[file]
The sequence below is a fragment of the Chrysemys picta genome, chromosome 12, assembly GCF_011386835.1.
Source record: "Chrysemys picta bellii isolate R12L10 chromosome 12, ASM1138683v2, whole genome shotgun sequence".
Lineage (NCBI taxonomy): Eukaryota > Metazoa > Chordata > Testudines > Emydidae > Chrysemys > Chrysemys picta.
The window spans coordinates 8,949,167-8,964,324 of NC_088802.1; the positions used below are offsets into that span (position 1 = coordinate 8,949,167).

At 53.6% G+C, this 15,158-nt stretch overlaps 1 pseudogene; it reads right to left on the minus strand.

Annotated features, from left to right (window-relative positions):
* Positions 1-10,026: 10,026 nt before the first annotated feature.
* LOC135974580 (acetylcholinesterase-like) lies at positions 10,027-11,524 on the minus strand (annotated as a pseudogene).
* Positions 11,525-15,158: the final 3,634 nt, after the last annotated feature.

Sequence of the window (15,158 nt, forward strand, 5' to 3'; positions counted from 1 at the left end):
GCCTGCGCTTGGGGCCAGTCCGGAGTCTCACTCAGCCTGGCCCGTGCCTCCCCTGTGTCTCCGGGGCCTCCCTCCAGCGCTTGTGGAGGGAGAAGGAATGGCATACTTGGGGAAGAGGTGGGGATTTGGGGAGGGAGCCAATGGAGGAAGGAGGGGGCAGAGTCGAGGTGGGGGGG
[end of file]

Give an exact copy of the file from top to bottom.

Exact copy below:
The sequence below is a fragment of the Chrysemys picta genome, chromosome 12, assembly GCF_011386835.1.
Source record: "Chrysemys picta bellii isolate R12L10 chromosome 12, ASM1138683v2, whole genome shotgun sequence".
Lineage (NCBI taxonomy): Eukaryota > Metazoa > Chordata > Testudines > Emydidae > Chrysemys > Chrysemys picta.
The window spans coordinates 8,949,167-8,964,324 of NC_088802.1; the positions used below are offsets into that span (position 1 = coordinate 8,949,167).

At 53.6% G+C, this 15,158-nt stretch overlaps 1 pseudogene; it reads right to left on the minus strand.

Annotated features, from left to right (window-relative positions):
* Positions 1-10,026: 10,026 nt before the first annotated feature.
* LOC135974580 (acetylcholinesterase-like) lies at positions 10,027-11,524 on the minus strand (annotated as a pseudogene).
* Positions 11,525-15,158: the final 3,634 nt, after the last annotated feature.

Sequence of the window (15,158 nt, forward strand, 5' to 3'; positions counted from 1 at the left end):
GCCTGCGCTTGGGGCCAGTCCGGAGTCTCACTCAGCCTGGCCCGTGCCTCCCCTGTGTCTCCGGGGCCTCCCTCCAGCGCTTGTGGAGGGAGAAGGAATGGCATACTTGGGGAAGAGGTGGGGATTTGGGGAGGGAGCCAATGGAGGAAGGAGGGGGCAGAGTCGAGGTGGGGGGG